In step 310, method 300 determines the capacity of one or more S-CSCF servers and the resource consumption for each registered User Equipment (UE), e.g., periodically. In one embodiment, the S-CSCF servers may periodically broadcast their own capacity data to all other S-CSCF servers. For example, each S-CSCF server may maintain a broadcast list containing its peer S-CSCF servers. In another embodiment, the S-CSCF servers in a network may send their capacity data to a master S-CSCF server, HSS or another SIP server. In turn, the master S-CSCF server, HSS or another SIP server may then maintain a broadcast list and distributes the capacity information in accordance with the broadcast list.

In step 320, method 300 tracks the capacity of the one or more S-CSCF servers, the peak period volume for each registered UE, and the peak period volume for each of the one or more S-CSCF servers, e.g., over a pre-determined peak period length. For example, an S-CSCF server may determine peak volume for each registered UE, the peak volume for each S-CSCF server, and the availability of each S-CSCF server for a pre-determined peak period length such as every 15 minutes, every 30 minutes, every hour, and so on.

In step 330, method 300 determines whether or not the peak period volume of an S-CSCF server exceeds the on-set threshold for the S-CSCF server. For example, each S-CSCF server is provided with an on-set threshold. If the peak period volume exceeds the on-set threshold, then the method proceeds to step 340. Otherwise, the method proceeds back to step 310.

In step 340, method 300 selects one or more UEs whose cumulative peak period volume is larger than or equal to the volume of traffic in excess of the on-set threshold. For example, the method may randomly select a list of candidate UEs. The method may then sum the peak period volumes of the selected UEs. If the sum of the peak period volumes of selected UEs is less than the volume of traffic in excess of the on-set threshold, then the method adds more candidate UEs. The process continues until the sum is greater than or equal to the traffic in excess of the on-set threshold.

Alternatively, in step 340, method 300 may select one or more registered UEs whose cumulative peak period volume is larger than or equal to the volume of traffic in excess of the off-set threshold. This will likely redirect more UEs from the current overloaded S-CSCF, thereby reducing the need of having to redirect additional UEs from the current S-CSCF.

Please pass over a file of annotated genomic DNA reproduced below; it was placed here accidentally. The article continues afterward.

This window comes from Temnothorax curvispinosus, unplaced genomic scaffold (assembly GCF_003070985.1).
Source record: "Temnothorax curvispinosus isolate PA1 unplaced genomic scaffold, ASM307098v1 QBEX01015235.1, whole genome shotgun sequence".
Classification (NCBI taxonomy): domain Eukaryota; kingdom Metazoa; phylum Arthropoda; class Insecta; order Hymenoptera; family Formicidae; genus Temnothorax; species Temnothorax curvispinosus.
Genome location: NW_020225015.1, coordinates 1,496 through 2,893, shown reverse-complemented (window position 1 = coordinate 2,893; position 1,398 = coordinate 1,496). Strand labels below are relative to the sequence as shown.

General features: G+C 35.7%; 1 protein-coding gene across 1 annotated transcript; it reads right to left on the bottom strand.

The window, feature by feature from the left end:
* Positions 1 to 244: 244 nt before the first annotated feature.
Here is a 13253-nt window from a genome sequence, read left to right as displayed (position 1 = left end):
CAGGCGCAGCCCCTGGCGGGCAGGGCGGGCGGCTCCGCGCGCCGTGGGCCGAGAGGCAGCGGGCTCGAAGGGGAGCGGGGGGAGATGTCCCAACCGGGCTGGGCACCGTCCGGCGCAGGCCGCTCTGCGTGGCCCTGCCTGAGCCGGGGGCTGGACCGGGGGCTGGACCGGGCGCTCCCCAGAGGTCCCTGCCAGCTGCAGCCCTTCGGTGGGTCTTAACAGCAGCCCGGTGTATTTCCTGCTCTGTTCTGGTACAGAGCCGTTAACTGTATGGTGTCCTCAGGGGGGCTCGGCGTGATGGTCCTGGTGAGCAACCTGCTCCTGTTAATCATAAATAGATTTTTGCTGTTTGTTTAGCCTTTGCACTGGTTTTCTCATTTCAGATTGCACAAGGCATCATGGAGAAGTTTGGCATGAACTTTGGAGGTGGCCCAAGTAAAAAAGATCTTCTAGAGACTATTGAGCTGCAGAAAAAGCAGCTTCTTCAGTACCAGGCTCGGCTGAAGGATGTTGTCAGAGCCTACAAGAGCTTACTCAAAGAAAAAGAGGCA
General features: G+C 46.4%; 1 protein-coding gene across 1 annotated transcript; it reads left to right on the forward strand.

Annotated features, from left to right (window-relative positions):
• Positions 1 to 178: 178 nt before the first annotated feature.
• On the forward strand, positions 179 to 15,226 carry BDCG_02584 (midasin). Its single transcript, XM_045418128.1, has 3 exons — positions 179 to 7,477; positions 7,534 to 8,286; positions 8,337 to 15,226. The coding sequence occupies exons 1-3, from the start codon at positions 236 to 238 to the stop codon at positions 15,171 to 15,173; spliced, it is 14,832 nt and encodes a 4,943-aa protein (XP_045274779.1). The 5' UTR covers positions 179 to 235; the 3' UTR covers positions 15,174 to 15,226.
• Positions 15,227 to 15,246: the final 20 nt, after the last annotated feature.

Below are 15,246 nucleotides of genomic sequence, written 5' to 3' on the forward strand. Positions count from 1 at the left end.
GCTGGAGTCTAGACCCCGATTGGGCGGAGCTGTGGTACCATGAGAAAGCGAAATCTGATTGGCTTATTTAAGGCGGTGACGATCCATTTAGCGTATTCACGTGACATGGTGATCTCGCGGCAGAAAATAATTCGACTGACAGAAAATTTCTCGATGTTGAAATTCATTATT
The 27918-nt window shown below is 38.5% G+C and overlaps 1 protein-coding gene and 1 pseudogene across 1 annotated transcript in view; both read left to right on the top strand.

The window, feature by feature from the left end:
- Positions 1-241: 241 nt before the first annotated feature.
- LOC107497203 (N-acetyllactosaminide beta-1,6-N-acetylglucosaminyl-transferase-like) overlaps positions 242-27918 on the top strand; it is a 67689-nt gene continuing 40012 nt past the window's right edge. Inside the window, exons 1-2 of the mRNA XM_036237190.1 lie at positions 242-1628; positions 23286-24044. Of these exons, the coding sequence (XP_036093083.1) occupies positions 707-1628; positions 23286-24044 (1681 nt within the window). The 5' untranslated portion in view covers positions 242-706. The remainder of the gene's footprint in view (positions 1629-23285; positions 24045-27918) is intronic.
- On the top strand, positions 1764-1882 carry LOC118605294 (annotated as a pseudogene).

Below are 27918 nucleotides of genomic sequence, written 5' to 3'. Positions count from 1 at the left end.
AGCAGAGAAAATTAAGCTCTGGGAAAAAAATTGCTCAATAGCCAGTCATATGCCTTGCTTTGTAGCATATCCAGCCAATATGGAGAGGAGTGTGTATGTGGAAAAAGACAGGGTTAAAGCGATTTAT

It should be noted that various alternative UE selection methods can also be employed. For example, one alternative method may rank order the UEs based on their peak period volume and then selecting the xth highest UEs such that the cumulative peak period is equal to or larger than the excess traffic. Another alternative method may rank order the UEs based on historical trending of UE resource consumption and then selecting the xth highest UEs such that the cumulative peak period is equal to or larger than the excess traffic, etc.

In step 350, method 300 selects an S-CSCF for each of the selected one or more UEs, wherein the selected S-CSCF's peak period volume plus that of the UE is less than (e.g., below) the off-set threshold volume for the selected S-CSCF. For example, for each selected registered UE, the method may randomly identify a new S-CSCF among S-CSCFs whose off-set threshold would not be exceeded after re-registering the UE. This step will continue until all of the one or more selected UEs for re-registrations have been reassigned to one or more other S-CSCFs. If there are no S-CSCFs with available capacity then the UE(s) will not be moved. Alternatively, the method may select an available S-CSCF, for each of the one or more selected UEs, whose peak period volume plus that of the selected UE's is less than (e.g., below) the on-set threshold volume for the available S-CSCF.